If and when large quantum computers become practical, all currently widely deployed methods for public key cryptography will break. Even the most optimistic proponents of quantum computing believe such computers are years away, maybe decades. But it also takes years, maybe decades, to develop, test, and deploy new encryption methods, and so researchers are working now to have quantum-resistant encryption methods in place by the time they are needed.

## What’s special about isogeny-based encryption?

One class of quantum-resistant encryption methods is isogeny-based encryption. This class stands out for at least a couple methods:

- it uses the shortest keys, and
- it uses the most sophisticated math.

Most post-quantum encryption schemes require much longer keys to maintain current levels of protection, two or three orders of magnitude longer. Isogeny-based encryption uses the shortest keys of any proposed post-quantum encryption methods, requiring keys roughly the same size as are currently in use.

The mathematics behind isogeny-based cryptography is deep. Even a high-level description requires quite a bit of background. I’ll take a shot at exploring the prerequisites starting with this blog post.

## Elliptic curves

Elliptic curve cryptography is widely used today, and partly for one of the reasons listed above: short keys. To achieve a level of security comparable to 128-bit AES, you need a 256-bit key using elliptic curve cryptography, but a 3072-bit key using RSA.

Quantum computers could solve the elliptic curve discrete logarithm problem efficiently, and so elliptic curve cryptography as currently practiced is not quantum resistant. Isogeny-based encryption is based on elliptic curves, but not as directly as current ECC methods. While current ECC methods perform computations on elliptic curves, isogeny methods are based on networks of functions between elliptic curves.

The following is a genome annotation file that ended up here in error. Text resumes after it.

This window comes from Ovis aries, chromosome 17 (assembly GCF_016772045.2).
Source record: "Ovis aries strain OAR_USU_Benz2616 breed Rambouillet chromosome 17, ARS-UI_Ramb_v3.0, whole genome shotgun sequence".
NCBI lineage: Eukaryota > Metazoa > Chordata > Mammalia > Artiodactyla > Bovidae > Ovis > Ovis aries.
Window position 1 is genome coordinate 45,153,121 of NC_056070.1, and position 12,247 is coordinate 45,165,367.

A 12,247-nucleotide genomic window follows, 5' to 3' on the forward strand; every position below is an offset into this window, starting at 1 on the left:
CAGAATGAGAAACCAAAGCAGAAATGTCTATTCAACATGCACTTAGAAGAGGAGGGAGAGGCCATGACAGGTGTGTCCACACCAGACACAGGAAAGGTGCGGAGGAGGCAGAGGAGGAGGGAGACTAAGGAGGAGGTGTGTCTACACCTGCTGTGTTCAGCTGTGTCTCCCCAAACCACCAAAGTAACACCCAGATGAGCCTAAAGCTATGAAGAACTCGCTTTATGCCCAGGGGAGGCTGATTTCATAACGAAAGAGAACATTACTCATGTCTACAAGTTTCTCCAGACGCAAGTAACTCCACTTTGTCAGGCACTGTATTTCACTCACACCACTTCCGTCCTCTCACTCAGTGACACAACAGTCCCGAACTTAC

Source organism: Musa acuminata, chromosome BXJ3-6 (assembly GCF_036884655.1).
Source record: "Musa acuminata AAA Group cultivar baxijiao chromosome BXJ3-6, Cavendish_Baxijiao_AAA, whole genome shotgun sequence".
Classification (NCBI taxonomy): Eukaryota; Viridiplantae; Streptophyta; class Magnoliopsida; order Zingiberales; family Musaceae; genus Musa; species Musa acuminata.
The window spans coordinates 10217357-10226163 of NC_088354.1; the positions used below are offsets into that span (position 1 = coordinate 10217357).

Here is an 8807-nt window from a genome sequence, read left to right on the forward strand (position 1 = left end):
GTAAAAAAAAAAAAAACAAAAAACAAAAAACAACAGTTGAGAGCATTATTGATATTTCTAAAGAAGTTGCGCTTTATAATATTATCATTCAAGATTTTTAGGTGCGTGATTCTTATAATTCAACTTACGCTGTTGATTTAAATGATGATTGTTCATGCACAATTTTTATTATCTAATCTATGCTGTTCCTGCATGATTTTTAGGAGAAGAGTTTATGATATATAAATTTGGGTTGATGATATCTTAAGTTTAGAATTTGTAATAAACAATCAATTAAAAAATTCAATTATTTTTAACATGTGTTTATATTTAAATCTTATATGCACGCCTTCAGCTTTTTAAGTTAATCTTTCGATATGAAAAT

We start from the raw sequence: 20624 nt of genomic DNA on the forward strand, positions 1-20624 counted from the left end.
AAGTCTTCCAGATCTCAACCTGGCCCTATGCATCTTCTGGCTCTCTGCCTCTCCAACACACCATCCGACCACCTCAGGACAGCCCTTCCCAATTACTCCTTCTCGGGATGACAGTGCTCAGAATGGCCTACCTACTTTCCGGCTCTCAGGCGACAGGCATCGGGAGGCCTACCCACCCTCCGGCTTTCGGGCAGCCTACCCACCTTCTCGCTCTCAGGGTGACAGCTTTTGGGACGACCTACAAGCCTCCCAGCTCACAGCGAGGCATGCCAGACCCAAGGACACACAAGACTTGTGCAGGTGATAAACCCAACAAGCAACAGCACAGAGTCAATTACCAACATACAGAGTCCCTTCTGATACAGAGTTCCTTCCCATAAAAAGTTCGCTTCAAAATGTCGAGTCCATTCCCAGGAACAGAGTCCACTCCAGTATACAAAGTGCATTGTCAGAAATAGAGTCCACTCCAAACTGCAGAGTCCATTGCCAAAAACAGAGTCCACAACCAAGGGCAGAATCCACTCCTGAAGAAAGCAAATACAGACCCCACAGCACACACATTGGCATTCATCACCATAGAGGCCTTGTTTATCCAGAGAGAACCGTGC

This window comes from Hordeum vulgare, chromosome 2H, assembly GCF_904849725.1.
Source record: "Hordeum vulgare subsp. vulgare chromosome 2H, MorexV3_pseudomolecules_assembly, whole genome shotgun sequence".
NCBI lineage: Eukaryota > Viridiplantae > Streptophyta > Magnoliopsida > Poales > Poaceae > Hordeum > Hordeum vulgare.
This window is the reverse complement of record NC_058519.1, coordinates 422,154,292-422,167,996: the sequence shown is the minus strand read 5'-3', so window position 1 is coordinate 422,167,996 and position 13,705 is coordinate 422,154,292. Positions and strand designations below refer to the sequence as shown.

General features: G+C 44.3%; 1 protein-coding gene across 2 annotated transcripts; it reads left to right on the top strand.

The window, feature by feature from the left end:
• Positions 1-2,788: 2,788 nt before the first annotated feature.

## SIKE

NIST is sponsoring a competition for post-quantum encryption methods, and only one of the contestants is related to elliptic curves, and that’s SIKE. The name stands for Supersingular Isogeny Key Encapsulation. “Supersingular” describes a class of elliptic curves, and SIKE is based on isogenies between these curves.

## Future posts

This post raises a lot of questions. First and foremost, what is an isogeny? That’s the next post. And what are “supersingular” elliptic curves? I hope to go over that in a future post. Then after exploring the building blocks, where does encryption come in?

## Past posts

I’ve written several related blog posts leading up to this topic from two directions: post-quantum encryption and elliptic curves.